For the other than scientific replies, I already have a room filled with flood-lights, reflective screens, light boxes and a fine collection of barbies... I just want to know why "photonicly-speakin" the TP works.

Moron was no longer a diagnostic term when I practiced but my clients often used that term to describe me. As a highly trained clinician I would reply: "Rubber and glue, it bounces off me and sticks to you." Feel free to try this at home.

Secret word: aurth - The sound stepcat makes when coughing up a hair ball.

Doc John 2:07 PM  

Boy, did I get blown out of the water!
I had "uns(tin)gily" instead and thought G Smith might be some artist who worked with TIN.
At least I got the SW correct (had no idea why KALE was scratch but what the hey). Now I do.

JenCT 2:18 PM  

Like others, uncovered the rebus with MARTINI.

Misread the clue for 61A (Someone in civvies) as "Someone in skivvies who shouldn't be" and wrote in JOHN. Had to laugh at that.

Never heard of KALE for money.

Anonymous 2:20 PM  

Although Will Shortz once wrote that when readers complain that there's a mistake in a puzzle, it generally turns out he's right and the reader is wrong, he does not know his Dante. The frequently misquoted line is "Abandon all hope, ye who enter here", not "Abandon hope, all ye who enter here".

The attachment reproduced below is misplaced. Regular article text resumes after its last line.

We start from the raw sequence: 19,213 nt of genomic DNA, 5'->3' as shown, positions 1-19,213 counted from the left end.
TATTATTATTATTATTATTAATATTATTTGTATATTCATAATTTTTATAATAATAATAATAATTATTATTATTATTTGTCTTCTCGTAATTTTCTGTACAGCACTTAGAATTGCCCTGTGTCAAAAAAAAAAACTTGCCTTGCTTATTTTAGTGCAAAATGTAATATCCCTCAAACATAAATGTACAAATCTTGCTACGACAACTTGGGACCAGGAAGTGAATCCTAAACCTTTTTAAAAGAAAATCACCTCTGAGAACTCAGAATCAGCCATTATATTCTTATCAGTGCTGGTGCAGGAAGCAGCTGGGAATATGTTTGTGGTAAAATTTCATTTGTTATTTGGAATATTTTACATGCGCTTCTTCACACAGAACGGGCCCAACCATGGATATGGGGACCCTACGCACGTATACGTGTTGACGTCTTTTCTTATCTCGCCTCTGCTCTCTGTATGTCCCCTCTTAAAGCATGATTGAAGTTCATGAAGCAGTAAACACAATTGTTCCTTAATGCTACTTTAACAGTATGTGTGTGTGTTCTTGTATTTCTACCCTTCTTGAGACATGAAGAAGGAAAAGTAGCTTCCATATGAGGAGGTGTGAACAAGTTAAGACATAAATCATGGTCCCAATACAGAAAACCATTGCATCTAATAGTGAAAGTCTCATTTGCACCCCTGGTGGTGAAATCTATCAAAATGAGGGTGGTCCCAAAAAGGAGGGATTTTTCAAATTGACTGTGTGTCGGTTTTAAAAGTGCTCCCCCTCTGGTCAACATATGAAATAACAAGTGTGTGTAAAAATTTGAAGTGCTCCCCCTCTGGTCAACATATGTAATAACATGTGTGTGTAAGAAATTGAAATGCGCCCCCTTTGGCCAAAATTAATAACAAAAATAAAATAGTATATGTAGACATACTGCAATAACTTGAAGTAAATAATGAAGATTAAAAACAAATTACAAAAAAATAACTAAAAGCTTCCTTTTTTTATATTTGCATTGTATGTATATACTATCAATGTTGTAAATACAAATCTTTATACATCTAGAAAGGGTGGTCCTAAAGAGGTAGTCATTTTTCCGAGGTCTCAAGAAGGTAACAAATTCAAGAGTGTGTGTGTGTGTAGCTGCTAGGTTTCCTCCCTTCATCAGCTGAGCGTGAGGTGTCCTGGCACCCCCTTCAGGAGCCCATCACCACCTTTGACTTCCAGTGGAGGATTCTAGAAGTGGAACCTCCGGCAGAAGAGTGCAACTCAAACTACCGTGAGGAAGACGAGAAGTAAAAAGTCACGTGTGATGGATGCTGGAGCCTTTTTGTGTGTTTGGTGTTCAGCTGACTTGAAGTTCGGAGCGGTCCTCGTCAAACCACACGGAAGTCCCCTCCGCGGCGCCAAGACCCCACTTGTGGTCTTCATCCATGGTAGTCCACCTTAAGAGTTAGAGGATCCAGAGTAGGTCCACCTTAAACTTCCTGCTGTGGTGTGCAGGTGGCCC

He once used "Wellesley student" as a clue for "coed", which I always meant to challenge him on. There are no coeds at a women's college.

Dante Alighieri 2:47 PM  

@Anonymous, 2:20 PM:

Thank you for the reminder! I've been dead so long (about 689 years) that I had forgotten that I had written The Comedy in English, so only one wording could be correct. If I had been so silly as to write in Italian, I would have been subject to the vagaries of various translators!

Rex Parker 2:54 PM  

First off: Dante, nice burn.

Second, here is the Cary (19c.) translation that popularized the phrase: note that Cary's trans. is diff. from both the puzzle's and the above complainer's...

"THROUGH me you pass into the city of woe:
Through me you pass into eternal pain:
Through me among the people lost for aye.
Justice the founder of my fabric mov'd:
To rear me was the task of power divine,
Supremest wisdom, and primeval love.
Before me things create were none, save things